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In two different text the first one I used to "combine" the elements in the "or" sentence in the other I only have 2 choices.

Both sentences are from boardgames: "Play if at least 3 Imperial systems contain EITHER a sabotage marker or a Rebel unit"

In my understanding this can be used (play) when I have 2 sabotage marker and 2 rebel units on Imperial systems.

The second one: "You may EITHER exchange your cards with another player or discard any number of cards and draw en equal number of cards"

In this case the rulebook clarify the ruling saying you "CHOOSE" one action.

I think the key is in the "or" placement in the second one you select actions in the first one items that can be combined.

If I'm wrong in my interpretation (I'm not English native) excuse me and thanks for any help in this matter if I'm correct: Is the wording in the first one ambiguous or bad wrote?

Thanks again

(In forums about rules of the first game the community say this is a correct use combining BUT my friend don't like it because the "either" word about choices I tell him is about "grammar" or phrase construction not about only that word, even some "people that knows English" say he is right but, as we, not English natives)

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    You have stated both of your examples grammatically; the only flaw is a typo (en for an) in the second sentence. If you want to minimize your use of either for some reason (though it is not objectively necessary for you to do so), you might reword the second example to say, "You may exchange your cards with another player, or you may discard any number of cards and draw en equal number of cards." But I think that the version that includes either is better as a game instruction because it emphasizes that you are describing a one-or-the-other-but-not-both choice of options. – Sven Yargs Sep 17 '17 at 22:50
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In Latin, "vel" is a non-exclusive "or" whereas "aut ... que" is an exclusive "or." English is not so clear-cut. Many people view "A or B' as ambiguous between exclusive and non-exclusive meanings. If you want to avoid risk of ambiguous interpretation, I suggest writing or saying:

(Non-exclusive "or") "A or B or both;"

(Exclusive "or") "Either A or else B."

I have known, however, careful speakers who intend an exclusive "or" when saying "either A or B," and who intend a non-exclusive "or" when saying "A or B." They may be strictly correct, but I prefer to avoid the possibility of misinterpretation.

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As Jeff Morrow's answer says English does not distinguish between the "inclusive or" (both conditions can be true) and the "exclusive or" (only one of the conditions can be true), you have to work out which is meant from the context.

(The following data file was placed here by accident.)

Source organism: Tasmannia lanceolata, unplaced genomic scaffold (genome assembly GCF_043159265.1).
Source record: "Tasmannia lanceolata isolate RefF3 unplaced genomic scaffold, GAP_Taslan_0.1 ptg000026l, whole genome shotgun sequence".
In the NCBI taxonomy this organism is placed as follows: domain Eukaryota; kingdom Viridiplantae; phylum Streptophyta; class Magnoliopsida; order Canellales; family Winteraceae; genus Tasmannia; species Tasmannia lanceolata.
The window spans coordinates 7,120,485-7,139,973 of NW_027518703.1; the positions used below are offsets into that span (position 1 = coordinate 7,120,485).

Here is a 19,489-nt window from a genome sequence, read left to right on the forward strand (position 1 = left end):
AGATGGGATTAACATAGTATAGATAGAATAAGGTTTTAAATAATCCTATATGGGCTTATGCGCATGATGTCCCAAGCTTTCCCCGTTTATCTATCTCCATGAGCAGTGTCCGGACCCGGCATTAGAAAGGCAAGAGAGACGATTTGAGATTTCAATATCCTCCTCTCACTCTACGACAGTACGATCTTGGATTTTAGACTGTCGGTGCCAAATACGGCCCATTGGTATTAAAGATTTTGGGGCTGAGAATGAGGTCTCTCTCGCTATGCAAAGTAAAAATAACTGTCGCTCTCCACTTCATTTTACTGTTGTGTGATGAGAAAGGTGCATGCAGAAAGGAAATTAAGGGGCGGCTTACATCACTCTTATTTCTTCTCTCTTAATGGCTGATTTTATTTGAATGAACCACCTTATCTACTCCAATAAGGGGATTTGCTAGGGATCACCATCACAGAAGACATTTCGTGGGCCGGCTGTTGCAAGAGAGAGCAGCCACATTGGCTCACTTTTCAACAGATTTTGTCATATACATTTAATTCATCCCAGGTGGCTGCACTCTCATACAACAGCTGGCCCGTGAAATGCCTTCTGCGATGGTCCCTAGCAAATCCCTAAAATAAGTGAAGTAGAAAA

A good example of this is the question "Do you have a brother or sister?" The questioner could be asking whether the other person had a sibling at all in which case the answer could be "No", "Yes", "Yes, a brother (or sister)" or "Yes, lots of them"; this is the inclusive or.

However, if the questioner already knew that the person had one sibling, they would actually be asking "Is your sibling male or female?" This is an exclusive or (unless the person has an intersex or transgender sibling) and the answer needs to be either "a brother" or "a sister". "Yes" or "No" would usually be meaningless.

In your question and in the case of the second board game the "or" is definitely exclusive, if both actions were permitted during one turn the instructions would not say "or" they would say "and" or "then" to indicate that both actions are permitted during one turn.

In the first case there is a slight possibility of confusion if it is possible for a system to contain both a sabotage marker and a rebel unit.

If that is not possible then the nature of the "or" makes no difference. But if it is possible then an exclusive or would mean that a system with both a marker and a unit would not count towards the threshold. This is so unlikely that most native speakers would regard it as inclusive and say that one sytem with a marker, one with a unit and one would both would mean that you could play. However one could criticise the rules for leaving this possibility of confusion open.

It is important to recognise another difference between the two sets of rules. In the second game the "or" specifies an exclusive choice between two courses of action whereas in the first the "or" forms part of the conditions under which you can play.

Unfortunately there are no rules in English about when an "or" is inclusive or exclusive. You always have to look at the context and, if in doubt, ask for clarification.

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